Fingerprints: A Historical Mark in Forensic Identification

Fingerprints have been used as a unique method of identification for over a century, revolutionizing personal identification and forensic science. But, how did this method begin and who really invented it? This topic has been at the center of a historical dispute that has provided numerous insights that have benefited society globally.

Early Days with William Herschel (1870s)

  • Context: William Herschel, a magistrate in India, implemented the use of fingerprints to prevent fraud in legal document signatures.
  • Motivation: His initial goal was more psychological than technical; he aimed to deter people from denying their signatures.
  • Discovery: Over time, Herschel observed that fingerprints were unique and constant throughout a person’s life, based on decades of sample collection.

Francis Galton’s Contribution (1888)

  • Epiphany: While researching how to positively identify criminals, Galton realized the potential of fingerprint ridges.
  • Collaboration and Development: After learning about Herschel’s work, Galton developed a classification system based on verifiable points, culminating in the publication of his book Fingerprints in 1892, which established the foundations of modern dactyloscopy.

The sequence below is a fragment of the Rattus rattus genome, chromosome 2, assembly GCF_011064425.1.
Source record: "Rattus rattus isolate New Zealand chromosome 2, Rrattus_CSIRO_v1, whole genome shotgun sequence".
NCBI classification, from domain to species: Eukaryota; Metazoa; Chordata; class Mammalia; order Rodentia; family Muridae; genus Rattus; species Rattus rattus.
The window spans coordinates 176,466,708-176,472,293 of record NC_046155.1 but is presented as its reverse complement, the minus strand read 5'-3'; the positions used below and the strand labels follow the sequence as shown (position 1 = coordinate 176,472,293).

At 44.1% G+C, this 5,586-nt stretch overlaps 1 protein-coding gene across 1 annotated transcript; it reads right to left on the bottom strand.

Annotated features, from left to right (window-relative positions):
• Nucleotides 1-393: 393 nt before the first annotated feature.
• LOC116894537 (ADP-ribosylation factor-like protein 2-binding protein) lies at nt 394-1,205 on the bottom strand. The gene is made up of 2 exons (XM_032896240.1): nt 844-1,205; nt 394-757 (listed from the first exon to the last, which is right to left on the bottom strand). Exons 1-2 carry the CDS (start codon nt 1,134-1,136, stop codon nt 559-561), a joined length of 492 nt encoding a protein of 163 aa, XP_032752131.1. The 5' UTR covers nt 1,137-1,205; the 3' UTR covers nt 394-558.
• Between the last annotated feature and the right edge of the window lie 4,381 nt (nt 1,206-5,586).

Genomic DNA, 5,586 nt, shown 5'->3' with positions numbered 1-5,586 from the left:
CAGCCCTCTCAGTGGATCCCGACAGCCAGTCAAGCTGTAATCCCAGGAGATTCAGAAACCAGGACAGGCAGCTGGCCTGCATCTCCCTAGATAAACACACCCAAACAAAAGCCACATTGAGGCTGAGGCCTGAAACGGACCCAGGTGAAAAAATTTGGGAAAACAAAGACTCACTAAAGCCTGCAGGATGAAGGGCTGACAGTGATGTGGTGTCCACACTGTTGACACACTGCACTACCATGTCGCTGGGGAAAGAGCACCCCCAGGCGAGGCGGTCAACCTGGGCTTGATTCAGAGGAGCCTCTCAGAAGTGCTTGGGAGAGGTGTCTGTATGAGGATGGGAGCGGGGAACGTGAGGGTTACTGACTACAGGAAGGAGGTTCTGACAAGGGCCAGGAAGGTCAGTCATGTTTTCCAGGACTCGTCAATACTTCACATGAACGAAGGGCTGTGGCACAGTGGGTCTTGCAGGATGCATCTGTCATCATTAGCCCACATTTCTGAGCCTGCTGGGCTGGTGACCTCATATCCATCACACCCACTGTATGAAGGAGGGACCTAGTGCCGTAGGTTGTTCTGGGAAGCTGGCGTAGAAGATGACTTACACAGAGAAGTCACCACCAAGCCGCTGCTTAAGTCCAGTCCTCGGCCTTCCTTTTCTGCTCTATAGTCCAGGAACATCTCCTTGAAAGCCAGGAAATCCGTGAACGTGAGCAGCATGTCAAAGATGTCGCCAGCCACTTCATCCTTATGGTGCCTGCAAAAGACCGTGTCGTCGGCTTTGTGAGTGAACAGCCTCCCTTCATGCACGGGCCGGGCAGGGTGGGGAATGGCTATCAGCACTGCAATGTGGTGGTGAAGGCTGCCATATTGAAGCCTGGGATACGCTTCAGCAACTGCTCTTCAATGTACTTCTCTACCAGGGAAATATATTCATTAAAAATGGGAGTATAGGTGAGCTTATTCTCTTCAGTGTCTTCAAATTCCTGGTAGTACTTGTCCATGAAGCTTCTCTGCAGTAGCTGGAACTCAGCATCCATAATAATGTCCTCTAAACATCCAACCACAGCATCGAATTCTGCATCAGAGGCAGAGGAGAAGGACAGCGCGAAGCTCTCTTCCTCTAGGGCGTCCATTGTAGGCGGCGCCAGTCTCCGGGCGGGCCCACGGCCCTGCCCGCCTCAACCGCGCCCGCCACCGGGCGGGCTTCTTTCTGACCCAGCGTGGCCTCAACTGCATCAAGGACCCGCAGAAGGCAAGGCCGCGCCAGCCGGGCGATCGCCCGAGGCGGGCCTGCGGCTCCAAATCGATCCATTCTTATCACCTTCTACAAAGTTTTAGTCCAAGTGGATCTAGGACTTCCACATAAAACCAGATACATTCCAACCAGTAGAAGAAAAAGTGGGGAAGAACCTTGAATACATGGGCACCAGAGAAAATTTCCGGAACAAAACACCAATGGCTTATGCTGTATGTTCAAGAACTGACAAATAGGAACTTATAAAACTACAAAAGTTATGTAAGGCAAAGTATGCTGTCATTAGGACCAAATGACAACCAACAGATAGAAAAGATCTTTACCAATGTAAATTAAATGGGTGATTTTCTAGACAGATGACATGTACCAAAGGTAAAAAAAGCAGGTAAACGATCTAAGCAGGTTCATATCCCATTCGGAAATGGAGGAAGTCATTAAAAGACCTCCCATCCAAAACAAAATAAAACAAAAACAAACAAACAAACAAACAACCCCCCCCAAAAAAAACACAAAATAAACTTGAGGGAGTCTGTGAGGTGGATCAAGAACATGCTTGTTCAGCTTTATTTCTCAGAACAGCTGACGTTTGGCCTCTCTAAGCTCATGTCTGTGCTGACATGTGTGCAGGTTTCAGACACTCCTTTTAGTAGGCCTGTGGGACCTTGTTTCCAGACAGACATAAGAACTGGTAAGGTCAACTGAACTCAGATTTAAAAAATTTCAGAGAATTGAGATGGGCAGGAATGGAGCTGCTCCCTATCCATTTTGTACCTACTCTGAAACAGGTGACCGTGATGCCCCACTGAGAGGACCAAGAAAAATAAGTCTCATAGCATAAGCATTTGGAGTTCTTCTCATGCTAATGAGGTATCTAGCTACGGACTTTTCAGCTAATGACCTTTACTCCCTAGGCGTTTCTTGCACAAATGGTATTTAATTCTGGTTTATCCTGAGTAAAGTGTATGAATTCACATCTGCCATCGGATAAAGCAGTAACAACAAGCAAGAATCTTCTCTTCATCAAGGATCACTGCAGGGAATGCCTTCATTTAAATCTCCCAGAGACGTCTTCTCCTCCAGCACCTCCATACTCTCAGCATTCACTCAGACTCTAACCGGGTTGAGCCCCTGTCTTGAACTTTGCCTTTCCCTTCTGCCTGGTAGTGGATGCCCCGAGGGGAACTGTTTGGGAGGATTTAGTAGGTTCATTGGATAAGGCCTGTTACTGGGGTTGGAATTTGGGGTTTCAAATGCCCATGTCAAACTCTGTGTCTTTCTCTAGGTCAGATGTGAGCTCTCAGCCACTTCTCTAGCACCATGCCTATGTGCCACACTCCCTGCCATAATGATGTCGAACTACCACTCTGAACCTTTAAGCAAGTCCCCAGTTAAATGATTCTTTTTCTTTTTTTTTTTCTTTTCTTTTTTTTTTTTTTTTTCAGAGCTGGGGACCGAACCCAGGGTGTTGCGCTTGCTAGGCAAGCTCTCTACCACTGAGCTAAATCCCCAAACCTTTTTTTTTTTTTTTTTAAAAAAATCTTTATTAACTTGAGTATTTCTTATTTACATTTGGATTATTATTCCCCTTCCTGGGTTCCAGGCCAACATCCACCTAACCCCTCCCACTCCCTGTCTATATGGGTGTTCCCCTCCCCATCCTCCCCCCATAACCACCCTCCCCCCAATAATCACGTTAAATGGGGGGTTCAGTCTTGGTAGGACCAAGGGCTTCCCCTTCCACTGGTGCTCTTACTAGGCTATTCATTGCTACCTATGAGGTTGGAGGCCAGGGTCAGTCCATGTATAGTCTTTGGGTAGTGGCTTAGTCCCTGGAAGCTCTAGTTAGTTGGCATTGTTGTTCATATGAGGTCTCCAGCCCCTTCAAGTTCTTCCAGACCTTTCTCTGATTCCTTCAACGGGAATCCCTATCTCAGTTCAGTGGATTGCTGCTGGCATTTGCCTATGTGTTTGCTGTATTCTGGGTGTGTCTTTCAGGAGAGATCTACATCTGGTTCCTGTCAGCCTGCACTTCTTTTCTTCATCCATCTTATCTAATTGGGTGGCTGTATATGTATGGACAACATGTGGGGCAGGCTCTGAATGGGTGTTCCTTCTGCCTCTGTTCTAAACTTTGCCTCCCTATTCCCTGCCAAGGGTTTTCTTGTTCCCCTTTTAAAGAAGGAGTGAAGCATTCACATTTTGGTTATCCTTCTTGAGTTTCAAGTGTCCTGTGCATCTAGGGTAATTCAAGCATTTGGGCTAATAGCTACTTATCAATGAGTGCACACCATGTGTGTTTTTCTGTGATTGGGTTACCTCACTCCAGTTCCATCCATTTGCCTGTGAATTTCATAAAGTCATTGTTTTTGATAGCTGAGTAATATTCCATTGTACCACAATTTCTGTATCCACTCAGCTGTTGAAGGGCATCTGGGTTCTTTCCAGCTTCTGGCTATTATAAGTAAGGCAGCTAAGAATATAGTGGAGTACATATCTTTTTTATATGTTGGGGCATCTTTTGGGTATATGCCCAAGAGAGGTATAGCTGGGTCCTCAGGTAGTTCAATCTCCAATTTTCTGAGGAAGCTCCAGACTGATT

Henry Faulds and the Controversy

  • Idea Independence: Faulds had conceived the utility of fingerprints while studying ancient pottery in Japan, observing clear impressions in the clay.
  • Experimentation: He conducted tests on his own fingers with acid and heat to prove the immutability of fingerprints.
  • Contributions and Recognition: Despite his efforts and success in the forensic use of fingerprints to exonerate an innocent in 1880, the lack of extensive data and a classification system limited his recognition compared to Galton.


The dispute over the true pioneer of fingerprint identification among Galton, Herschel, and Faulds reflects a saga of discovery and scientific competition. Despite their differences in recognition, each contributed significantly to the development of a technique that is fundamental in modern forensic science.